Wednesday, August 12, 2009

Creativity - The Lessons of St. Francis by John Michael Talbot

I thought as I read this chapter that it should have followed the chapter on solitude, because I believe that creativity requires a certain amount of solitude. I have always told students that writing is a solitary activity. The same is probably true of other forms of creativity.

The chapter opened with a quote from St. Bonaventure, who said “Francis sought occasion to love God in everything. In everything beautiful, he saw Him who is beauty itself.” St. Francis composed poems and songs, staged dramas, painted and sculpted. Actually the creativity of the Franciscan movement helped the Renaissance, and various Franciscan groups have attracted many artists, including Dante, Michelangelo and Franz Liszt.

Creativity, of course, actually started with God in Genesis! The term “The Creator” is often used for God. And we are told that “God created man in his own image.” It follows, then, that the more like God we become, the more creative we also become.

Julia Cameron wrote The Artist’s Way, a book on human creativity published in 2005. She says that the secret of unleashing human creativity lies in “an experience of the mystical union” with God. She says that “Creativity is God’s gift to us. Using our creativity is our gift back to God.” She goes on to say that “Creativity is a little like opening the gate at the top of a field irrigation system. Once we remove the blocks, the flow moves in.” Again, I thought of my teaching career as I read this. I often told students that the key to removing writer’s block is to “put black on white” or to “move the pencil on the paper.” In other words, just start writing something, and the flow will begin. One must remove distractions (solitude, remember?) and focus on what you want to convey and just BEGIN expressing what you think and feel.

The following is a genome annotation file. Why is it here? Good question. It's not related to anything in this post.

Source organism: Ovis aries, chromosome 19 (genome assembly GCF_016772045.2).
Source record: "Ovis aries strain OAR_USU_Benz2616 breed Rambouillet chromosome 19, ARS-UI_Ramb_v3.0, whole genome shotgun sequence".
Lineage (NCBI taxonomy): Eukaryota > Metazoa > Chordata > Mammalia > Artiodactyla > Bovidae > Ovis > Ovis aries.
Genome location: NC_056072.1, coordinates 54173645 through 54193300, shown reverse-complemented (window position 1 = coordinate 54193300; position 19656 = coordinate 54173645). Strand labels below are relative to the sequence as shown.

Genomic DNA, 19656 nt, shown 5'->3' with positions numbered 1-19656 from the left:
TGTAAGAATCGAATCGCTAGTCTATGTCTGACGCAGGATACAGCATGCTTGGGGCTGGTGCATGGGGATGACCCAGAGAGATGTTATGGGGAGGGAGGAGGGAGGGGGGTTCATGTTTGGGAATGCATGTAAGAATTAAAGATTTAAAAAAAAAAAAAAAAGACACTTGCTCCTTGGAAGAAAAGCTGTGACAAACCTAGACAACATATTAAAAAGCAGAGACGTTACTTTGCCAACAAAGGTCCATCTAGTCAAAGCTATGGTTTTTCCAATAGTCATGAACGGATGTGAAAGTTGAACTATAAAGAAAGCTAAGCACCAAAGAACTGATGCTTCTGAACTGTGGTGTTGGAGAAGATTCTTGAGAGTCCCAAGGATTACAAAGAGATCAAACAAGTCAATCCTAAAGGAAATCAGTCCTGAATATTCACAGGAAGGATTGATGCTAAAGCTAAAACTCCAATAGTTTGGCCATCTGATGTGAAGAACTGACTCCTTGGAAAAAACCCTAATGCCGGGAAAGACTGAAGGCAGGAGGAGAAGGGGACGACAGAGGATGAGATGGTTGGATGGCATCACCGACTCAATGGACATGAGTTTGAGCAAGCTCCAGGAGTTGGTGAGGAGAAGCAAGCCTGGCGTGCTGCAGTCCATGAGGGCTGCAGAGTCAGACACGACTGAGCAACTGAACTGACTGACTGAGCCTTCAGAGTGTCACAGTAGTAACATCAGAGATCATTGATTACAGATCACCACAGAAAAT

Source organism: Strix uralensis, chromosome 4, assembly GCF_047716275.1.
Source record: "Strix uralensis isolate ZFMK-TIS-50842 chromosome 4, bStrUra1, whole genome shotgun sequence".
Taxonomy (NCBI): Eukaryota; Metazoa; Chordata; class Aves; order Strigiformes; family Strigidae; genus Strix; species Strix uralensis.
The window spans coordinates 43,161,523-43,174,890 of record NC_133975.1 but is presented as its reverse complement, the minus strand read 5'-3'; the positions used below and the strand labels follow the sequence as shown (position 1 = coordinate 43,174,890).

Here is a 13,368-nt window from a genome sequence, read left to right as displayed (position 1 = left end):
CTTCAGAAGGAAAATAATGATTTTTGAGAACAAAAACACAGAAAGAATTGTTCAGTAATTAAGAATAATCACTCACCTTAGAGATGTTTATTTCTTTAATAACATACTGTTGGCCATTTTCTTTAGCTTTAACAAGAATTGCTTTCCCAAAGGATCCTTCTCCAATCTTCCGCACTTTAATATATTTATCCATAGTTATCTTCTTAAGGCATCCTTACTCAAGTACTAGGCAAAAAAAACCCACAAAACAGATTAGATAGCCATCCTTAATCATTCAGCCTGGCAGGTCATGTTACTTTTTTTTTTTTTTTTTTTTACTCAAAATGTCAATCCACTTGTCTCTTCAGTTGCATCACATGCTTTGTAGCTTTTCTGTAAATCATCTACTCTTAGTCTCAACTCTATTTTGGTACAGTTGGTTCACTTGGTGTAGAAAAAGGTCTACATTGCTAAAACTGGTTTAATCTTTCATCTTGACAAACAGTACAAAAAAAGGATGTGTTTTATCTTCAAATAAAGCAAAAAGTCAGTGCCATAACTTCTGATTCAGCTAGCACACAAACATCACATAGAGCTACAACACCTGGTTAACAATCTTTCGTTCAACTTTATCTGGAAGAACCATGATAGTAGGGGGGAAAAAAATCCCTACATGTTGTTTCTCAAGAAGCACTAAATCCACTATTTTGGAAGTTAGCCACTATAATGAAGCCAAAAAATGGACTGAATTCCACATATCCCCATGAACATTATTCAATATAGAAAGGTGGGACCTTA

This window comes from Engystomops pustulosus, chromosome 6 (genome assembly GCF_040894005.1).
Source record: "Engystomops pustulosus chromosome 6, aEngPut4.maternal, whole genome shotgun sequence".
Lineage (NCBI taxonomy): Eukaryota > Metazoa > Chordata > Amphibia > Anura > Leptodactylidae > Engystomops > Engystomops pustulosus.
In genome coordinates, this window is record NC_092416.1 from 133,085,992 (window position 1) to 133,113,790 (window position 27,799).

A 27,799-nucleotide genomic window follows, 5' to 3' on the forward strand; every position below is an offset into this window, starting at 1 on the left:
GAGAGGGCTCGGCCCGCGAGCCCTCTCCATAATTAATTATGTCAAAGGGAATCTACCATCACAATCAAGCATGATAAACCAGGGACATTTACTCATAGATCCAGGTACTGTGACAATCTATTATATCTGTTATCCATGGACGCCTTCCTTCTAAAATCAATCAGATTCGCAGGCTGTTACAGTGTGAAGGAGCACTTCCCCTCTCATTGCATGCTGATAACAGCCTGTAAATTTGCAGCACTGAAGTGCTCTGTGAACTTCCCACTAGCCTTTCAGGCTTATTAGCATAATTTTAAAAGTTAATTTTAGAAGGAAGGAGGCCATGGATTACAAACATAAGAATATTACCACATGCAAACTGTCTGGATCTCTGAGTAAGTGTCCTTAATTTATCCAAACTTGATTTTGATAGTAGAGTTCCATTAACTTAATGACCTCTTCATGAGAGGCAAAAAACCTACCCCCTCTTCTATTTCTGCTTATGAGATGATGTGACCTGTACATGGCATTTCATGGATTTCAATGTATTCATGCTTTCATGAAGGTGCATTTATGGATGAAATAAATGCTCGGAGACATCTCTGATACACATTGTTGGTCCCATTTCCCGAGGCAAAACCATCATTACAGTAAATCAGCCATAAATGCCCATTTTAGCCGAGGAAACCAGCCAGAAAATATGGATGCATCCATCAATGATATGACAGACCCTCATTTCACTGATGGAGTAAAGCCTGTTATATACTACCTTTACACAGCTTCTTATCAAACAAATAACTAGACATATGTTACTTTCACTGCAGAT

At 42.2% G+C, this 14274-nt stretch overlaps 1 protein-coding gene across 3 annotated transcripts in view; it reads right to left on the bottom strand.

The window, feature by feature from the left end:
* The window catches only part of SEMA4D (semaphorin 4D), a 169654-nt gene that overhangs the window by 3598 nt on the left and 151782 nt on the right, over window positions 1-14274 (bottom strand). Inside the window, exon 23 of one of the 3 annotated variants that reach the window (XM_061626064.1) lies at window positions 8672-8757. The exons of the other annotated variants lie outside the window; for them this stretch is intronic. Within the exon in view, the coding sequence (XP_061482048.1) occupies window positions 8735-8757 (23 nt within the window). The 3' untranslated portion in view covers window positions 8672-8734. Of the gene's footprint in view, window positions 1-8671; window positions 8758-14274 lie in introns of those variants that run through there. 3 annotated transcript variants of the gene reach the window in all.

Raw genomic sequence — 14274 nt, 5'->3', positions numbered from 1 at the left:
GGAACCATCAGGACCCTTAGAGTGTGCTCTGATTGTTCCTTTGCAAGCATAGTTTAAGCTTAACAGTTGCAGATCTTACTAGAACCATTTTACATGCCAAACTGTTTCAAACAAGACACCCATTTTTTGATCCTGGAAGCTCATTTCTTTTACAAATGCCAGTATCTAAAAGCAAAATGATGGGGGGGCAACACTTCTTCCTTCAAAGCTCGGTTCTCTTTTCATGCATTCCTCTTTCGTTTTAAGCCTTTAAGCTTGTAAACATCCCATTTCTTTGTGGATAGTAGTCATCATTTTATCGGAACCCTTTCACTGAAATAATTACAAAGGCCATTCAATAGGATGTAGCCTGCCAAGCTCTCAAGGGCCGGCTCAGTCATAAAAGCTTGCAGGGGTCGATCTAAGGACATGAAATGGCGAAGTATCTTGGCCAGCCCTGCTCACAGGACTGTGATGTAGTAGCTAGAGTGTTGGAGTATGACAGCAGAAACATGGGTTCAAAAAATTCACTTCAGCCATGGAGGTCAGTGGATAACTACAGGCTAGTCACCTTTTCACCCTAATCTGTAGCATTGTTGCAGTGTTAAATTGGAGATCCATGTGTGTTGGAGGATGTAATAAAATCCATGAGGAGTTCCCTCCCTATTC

Singing in the shower is one example of spontaneous creativity. Your performance may not win a Grammy, but it is an example of creative joy. The need to express your thoughts and feelings in writing is also everyday creativity. Gardening, decorating your home, plating a meal attractively, pairing clothing items in a way that pleases YOUR eye, creating a serene mood by candlelight and soft music, picking up litter or polishing the pews in your place of worship – all of these and many more can be ways of expressing your creativity in appreciation to God. It is easy to be a “consumer creationist” – watching or listening to others perform on TV or the Ipod. One might have to work at being a creator.

Edith Schaffer said, “A Christian, above all people, should live artistically, aesthetically, and creatively. If we have been created in the image of an Artist, then we should look for expressions of artistry, and be sensitive to beauty, responsive to what has been created for our appreciation.”

Henry Ward Beecher said, “Men are like trees; each one must put forth the leaf that is created in him.”

And finally, in the book of Exodus in the Bible, Israel’s crafts people were told, “Make pomegranates of blue, purple and scarlet yarn around the hem of the robe, with gold bells between them.” God gave specific instructions to create beauty in the Tabernacle. Obviously beauty and creativity are important to Him.

Look for ways to bring God’s beauty of color and creativity into your and your family's and friends’ lives.

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